Credit unions are my preferred option in general. Small banks might be useful as well.
At least at my credit union, there are practically no fees, especially if you have direct deposit. They also refund ATM costs charged by other banks. There is no price for a bank/certified check, and there is a small overdraft fee, among other things.
Because credit unions are frequently small, they may not have all of the procedures in place to protect you and them from fraud and counterfeiting, particularly if they’re a newer financial institution. They aren’t totally to blame. Small banks are also faced with this problem. It’s simply the nature of being new to larger markets and more complex, ever-changing issues.
Credit unions often provide better online and phone customer service than banks, although I have to say that in my experience smaller banks score similarly. Credit unions also provide higher interest rates on deposits and lower lending rates. Banks have a reputation for eagerly adopting new technologies and techniques. Credit unions have massive, cooperative networks of ATMs and joint branches, whereas big banks have vast ATM and branch networks.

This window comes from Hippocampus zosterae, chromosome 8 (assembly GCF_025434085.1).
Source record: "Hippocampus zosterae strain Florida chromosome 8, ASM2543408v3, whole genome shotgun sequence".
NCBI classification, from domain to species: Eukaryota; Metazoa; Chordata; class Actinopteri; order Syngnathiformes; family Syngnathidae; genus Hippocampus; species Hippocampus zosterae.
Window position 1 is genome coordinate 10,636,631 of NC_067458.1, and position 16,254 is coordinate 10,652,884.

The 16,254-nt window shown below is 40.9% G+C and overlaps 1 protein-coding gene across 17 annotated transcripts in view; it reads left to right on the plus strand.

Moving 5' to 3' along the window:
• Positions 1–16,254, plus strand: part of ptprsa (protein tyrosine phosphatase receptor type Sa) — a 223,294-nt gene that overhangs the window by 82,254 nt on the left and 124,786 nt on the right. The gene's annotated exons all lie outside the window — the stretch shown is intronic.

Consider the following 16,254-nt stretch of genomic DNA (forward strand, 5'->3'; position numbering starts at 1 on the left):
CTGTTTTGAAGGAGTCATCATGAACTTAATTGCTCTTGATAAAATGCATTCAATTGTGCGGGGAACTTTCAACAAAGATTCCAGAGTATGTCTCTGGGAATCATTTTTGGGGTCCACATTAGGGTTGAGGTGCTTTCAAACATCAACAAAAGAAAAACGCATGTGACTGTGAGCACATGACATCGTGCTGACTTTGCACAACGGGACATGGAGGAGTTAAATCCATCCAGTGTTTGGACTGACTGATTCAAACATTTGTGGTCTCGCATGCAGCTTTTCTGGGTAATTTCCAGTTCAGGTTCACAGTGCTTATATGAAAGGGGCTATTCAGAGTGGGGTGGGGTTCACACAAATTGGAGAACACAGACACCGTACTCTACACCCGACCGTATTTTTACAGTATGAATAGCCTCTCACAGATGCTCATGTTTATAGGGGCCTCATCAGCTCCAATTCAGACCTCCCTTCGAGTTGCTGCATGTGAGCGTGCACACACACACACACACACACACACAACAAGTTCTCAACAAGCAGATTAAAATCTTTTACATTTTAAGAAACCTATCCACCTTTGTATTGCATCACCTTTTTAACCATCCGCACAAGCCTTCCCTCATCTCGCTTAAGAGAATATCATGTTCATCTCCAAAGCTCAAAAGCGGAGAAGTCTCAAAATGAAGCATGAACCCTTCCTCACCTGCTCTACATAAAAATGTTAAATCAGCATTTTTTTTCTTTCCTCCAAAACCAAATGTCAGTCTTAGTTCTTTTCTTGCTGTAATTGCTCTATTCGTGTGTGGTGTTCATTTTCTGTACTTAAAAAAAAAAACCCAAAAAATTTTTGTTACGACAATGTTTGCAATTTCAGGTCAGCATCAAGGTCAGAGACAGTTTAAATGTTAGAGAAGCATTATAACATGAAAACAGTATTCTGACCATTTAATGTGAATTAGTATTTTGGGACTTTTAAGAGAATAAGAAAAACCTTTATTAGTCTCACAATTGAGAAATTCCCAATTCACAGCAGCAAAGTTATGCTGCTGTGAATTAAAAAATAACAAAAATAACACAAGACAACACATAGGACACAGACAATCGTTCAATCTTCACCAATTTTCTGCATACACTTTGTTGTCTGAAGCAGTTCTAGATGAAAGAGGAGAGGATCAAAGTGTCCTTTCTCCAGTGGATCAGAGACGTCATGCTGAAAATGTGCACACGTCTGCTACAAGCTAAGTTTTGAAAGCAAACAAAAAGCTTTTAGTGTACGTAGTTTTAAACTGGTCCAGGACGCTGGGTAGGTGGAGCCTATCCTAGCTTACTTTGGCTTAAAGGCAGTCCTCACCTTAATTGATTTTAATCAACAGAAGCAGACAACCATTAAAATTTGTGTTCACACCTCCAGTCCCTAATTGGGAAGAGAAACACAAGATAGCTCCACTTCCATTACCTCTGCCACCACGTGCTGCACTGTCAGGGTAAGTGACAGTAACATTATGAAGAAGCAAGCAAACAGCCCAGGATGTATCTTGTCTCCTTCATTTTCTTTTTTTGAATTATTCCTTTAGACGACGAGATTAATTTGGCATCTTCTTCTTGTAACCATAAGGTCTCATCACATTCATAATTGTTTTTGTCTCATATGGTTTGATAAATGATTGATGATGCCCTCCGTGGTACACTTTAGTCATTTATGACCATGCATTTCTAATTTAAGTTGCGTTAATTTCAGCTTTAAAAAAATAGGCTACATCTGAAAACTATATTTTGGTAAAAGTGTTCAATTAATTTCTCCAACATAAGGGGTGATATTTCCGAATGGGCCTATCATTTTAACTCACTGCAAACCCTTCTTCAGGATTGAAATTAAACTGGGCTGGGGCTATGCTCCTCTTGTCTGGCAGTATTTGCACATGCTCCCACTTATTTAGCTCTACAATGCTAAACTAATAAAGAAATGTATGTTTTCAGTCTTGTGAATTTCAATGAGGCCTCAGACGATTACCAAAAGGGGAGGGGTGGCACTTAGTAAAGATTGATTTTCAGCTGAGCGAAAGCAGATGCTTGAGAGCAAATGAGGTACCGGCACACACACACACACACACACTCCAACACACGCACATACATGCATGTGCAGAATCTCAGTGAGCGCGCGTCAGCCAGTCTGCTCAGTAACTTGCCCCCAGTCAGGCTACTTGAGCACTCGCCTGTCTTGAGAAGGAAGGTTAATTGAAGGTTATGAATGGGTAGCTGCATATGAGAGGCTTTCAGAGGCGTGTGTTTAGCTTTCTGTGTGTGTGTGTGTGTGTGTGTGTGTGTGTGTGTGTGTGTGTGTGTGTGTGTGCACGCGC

Unlike a bank, where anybody can walk in and open an account, a credit union requires members to first pass a credit check. Unlike a bank, a credit union has no motive in enabling people to join who would sign bad checks or give out loans to those who are unlikely to repay them.
The majority of banks see their business as a responsibility to make a profit, everything they do revolves around making money. A lending strategy devised by a New York City bank controlled by a billionaire ends up harming local communities instead of helping them.
Profits from credit unions can be transferred to shareholders in the form of dividends. In my opinion, the success of its loan management staff is built on integrity, ethics, and sound judgment.